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41 Districts Lack Prosecutors-DPP :: Uganda Radionetwork
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She emphasized that ideally, there should be more prosecutors than judicial officers. This would ensure there are enough personnel to handle tasks such as reviewing case files, providing legal advice, and representing the prosecution in court.
The Director of Public Prosecutions Jane Frances Abodo.

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The Director of Public Prosecutions, Justice Jane Frances Abodo, has expressed concern about understaffing in her office, revealing that approximately 40 districts do not have prosecutors. Abodo pointed out that while the judiciary has been hiring judicial officers regularly, the number of state attorneys doesn't match the pace of recruitment.

She emphasized that ideally, there should be more prosecutors than judicial officers. This would ensure there are enough personnel to handle tasks such as reviewing case files, providing legal advice, and representing the prosecution in court.

These remarks were made during the induction and swearing-in ceremony of 100 newly appointed state attorneys in Kampala. Abodo explained that they currently lack prosecutors in 101 courts, and despite the recent recruitments, they are primarily strengthening existing DPP offices.

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In response to questions about whether the understaffing affects the 48-hour rule for producing suspects in court, Abodo acknowledged that it's challenging to observe this rule given the circumstances. Suspects may take advantage of the situation.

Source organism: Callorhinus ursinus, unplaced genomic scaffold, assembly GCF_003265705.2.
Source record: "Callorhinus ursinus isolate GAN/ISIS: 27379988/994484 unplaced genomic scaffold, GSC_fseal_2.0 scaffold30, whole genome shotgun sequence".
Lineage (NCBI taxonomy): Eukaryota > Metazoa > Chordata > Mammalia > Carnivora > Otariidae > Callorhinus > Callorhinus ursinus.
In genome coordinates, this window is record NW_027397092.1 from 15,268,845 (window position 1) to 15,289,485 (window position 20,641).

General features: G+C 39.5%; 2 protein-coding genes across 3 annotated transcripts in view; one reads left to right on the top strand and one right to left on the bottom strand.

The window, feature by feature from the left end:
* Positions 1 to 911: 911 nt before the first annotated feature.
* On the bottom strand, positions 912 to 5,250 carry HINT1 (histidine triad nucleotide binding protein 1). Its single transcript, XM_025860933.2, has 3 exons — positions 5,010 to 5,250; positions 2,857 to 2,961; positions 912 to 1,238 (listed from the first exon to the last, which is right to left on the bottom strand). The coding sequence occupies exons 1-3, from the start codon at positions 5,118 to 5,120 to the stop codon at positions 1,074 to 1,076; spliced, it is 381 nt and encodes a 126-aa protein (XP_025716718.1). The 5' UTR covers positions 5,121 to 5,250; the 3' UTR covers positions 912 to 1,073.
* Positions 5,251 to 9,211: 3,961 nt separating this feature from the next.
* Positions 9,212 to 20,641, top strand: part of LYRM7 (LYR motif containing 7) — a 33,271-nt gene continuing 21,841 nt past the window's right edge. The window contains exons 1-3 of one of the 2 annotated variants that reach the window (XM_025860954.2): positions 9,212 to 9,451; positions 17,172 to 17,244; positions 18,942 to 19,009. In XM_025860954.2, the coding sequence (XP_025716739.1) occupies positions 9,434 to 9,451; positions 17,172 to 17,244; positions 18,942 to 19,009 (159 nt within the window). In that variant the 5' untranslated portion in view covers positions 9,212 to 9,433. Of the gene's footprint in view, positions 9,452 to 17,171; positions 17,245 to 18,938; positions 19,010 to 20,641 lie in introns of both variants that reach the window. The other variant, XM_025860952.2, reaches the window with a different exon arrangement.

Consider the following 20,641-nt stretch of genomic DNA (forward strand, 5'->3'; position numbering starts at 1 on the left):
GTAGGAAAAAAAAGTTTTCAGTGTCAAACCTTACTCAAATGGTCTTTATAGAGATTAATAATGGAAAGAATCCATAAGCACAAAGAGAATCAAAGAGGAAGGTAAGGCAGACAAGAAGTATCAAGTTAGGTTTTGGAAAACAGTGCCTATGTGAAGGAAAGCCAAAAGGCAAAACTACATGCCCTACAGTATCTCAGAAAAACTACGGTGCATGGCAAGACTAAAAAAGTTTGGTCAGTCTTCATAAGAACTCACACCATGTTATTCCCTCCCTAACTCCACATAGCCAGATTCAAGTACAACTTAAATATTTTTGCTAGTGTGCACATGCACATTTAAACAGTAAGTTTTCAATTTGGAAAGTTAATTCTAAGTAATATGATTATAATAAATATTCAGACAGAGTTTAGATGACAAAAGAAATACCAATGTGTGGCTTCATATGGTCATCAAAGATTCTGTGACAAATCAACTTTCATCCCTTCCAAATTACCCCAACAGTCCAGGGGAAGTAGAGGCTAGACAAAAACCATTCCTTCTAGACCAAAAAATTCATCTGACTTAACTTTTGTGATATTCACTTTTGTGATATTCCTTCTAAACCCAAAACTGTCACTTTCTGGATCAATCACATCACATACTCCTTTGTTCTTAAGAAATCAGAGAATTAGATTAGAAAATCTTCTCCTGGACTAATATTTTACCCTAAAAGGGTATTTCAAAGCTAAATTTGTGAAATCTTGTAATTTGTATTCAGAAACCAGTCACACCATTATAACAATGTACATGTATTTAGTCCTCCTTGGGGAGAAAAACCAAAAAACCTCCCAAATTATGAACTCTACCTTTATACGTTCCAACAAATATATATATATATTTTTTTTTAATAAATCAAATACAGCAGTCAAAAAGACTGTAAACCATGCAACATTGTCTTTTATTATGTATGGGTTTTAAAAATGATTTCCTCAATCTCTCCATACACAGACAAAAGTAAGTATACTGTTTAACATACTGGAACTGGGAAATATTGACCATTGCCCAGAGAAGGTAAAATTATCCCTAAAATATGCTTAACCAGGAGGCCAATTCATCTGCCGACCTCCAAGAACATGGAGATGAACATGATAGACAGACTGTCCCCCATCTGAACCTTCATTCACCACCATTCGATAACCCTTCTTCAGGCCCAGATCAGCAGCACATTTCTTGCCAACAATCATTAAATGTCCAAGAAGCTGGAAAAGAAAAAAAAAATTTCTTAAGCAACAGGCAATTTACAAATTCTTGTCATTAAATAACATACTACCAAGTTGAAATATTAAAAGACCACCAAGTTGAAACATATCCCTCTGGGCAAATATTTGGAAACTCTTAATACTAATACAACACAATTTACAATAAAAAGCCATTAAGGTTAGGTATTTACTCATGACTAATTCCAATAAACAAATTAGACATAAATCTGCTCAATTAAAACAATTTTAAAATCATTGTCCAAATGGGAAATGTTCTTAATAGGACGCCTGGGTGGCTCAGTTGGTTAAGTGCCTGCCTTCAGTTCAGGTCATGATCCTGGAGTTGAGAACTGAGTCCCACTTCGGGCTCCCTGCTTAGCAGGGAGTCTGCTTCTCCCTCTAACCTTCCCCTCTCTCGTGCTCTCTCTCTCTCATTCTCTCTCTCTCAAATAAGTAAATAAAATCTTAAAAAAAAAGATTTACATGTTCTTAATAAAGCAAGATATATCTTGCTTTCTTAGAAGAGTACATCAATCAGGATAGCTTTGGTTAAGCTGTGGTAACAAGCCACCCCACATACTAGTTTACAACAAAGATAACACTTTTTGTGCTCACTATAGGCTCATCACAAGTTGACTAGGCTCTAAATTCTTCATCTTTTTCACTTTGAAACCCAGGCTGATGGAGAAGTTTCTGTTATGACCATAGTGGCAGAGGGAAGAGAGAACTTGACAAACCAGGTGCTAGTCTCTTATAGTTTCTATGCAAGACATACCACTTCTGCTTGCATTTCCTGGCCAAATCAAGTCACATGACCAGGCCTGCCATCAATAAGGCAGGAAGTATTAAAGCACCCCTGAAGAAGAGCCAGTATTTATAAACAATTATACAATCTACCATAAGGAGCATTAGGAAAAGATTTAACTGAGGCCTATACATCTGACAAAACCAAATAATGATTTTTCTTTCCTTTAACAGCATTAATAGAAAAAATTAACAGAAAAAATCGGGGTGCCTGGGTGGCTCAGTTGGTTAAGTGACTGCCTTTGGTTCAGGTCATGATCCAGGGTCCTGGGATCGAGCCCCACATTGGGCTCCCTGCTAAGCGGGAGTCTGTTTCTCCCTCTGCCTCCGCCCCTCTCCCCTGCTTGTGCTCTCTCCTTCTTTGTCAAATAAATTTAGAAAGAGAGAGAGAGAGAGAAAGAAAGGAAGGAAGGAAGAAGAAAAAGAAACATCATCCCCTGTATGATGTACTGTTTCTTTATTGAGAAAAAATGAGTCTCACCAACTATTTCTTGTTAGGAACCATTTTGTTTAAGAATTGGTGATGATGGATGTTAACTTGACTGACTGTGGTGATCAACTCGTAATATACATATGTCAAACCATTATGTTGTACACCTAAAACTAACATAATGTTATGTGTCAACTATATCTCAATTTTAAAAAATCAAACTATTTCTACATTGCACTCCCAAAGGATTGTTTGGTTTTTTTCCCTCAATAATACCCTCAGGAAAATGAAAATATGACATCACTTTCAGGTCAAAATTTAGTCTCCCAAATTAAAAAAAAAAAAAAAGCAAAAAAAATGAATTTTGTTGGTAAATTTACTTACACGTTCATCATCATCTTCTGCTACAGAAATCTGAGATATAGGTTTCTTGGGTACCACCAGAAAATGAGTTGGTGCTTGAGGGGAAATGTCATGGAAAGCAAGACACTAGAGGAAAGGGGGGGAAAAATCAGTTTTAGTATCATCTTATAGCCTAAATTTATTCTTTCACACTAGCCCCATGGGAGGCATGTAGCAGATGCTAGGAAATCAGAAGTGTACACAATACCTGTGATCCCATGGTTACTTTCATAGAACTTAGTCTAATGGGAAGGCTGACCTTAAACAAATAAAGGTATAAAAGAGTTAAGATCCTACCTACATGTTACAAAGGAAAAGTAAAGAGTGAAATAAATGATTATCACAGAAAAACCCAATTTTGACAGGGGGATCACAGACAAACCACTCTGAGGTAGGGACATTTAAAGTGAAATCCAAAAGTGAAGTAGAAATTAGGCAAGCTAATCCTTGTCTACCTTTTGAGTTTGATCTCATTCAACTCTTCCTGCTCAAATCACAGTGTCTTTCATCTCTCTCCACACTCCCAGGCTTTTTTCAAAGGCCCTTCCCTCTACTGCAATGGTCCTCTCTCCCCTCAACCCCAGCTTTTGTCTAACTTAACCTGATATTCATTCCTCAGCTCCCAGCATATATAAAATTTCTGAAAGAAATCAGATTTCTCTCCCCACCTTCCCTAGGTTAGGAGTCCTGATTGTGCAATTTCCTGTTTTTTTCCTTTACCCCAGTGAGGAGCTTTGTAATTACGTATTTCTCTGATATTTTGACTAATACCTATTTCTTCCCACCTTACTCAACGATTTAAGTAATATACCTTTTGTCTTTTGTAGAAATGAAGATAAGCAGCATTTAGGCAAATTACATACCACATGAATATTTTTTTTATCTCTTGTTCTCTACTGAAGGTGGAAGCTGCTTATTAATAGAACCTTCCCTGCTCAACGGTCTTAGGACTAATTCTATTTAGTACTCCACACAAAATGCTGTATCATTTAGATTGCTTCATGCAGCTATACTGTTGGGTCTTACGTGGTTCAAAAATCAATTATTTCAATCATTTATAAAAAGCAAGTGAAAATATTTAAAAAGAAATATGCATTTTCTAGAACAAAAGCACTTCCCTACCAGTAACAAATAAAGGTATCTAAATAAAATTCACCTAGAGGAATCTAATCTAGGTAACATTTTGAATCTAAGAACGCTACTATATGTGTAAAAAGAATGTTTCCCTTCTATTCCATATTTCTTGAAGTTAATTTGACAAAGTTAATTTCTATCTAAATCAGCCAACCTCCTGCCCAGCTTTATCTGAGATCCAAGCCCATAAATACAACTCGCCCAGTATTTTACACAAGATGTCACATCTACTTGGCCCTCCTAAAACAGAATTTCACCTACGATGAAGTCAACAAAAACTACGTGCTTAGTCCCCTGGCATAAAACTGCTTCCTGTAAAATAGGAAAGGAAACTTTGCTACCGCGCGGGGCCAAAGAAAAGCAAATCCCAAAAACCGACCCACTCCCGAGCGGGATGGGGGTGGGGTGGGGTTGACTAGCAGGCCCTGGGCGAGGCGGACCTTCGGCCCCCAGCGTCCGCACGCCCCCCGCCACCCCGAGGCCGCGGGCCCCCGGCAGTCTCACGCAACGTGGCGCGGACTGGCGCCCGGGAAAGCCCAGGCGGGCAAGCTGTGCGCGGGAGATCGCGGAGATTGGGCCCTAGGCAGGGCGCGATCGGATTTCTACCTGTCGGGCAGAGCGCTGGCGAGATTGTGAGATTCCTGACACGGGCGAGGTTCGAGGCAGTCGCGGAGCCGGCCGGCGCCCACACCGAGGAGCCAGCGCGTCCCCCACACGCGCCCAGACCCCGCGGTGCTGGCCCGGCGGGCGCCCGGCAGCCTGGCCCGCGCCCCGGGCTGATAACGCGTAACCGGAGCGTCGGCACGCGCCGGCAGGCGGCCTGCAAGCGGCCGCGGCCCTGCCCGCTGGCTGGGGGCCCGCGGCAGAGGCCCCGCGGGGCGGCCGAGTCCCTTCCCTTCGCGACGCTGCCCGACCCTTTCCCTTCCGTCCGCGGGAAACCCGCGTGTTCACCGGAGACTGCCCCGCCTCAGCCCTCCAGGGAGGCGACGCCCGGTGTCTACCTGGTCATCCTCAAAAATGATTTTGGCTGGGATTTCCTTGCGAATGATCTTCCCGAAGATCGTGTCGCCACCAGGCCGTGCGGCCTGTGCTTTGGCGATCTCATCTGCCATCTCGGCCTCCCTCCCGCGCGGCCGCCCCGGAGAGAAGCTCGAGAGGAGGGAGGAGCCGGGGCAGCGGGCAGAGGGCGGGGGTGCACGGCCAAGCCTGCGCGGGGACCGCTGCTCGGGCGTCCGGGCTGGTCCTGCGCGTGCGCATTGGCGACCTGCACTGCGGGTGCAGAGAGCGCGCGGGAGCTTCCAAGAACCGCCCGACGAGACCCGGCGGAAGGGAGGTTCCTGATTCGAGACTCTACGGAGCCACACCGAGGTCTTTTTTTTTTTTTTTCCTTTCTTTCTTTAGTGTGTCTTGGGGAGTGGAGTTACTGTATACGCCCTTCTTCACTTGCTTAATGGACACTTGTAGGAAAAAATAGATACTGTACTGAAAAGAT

Abodo highlighted that the Office of the DPP last hired prosecutors in 2015 and has been operating with a structure designed for 300 prosecutors, even though an approved structure calls for 800 prosecutors.

Addressing the new prosecutors, Abodo, who has been a prosecutor for 24 years, urged them to maintain professionalism, integrity, and hard work. She emphasized the importance of maintaining a high level of ethics, especially since prosecutors' salaries are now tax-exempt.

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  Among the new prosecutors is former Rwampara Member of Parliament Vincent Mujuni, also known as Kyamadidi. David Wajambuka Giboyi, the Assistant Commissioner of Human Resource Management in the Office of the DPP, noted that the new prosecutors have a six-month probation period. After this period, they will submit reports for confirmation.

Wajambuka advised the new prosecutors to communicate with their superiors if they are unable to work, especially in case of illness or bereavement. He also encouraged them to prioritize their prosecution work over returning to their previous jobs.

During the ceremony, Deputy DPP John Baptist Asiimwe urged the new prosecutors to approach their work with dedication and passion, emphasizing the need for resilience and commitment in this challenging and sensitive field. Asiimwe outlined their responsibilities, including sanctioning criminal charges against accused persons referred by the police to any court where they are deployed. 

He also warned against instituting charges in military courts, emphasizing that this falls outside their jurisdiction. He stressed that only the DPP has the constitutional mandate to withdraw or discontinue charges against accused persons. Challenges faced by the DPP's office include poor transportation, understaffing, stagnant work placements for over ten years without promotions, and inadequate remuneration. 

However, President Yoweri Kaguta Museveni recently announced a tax waiver on prosecutors' salaries and a salary increment to improve their welfare. The Justice Ministry has also assured prosecutors of the government's commitment to enhancing their well-being.

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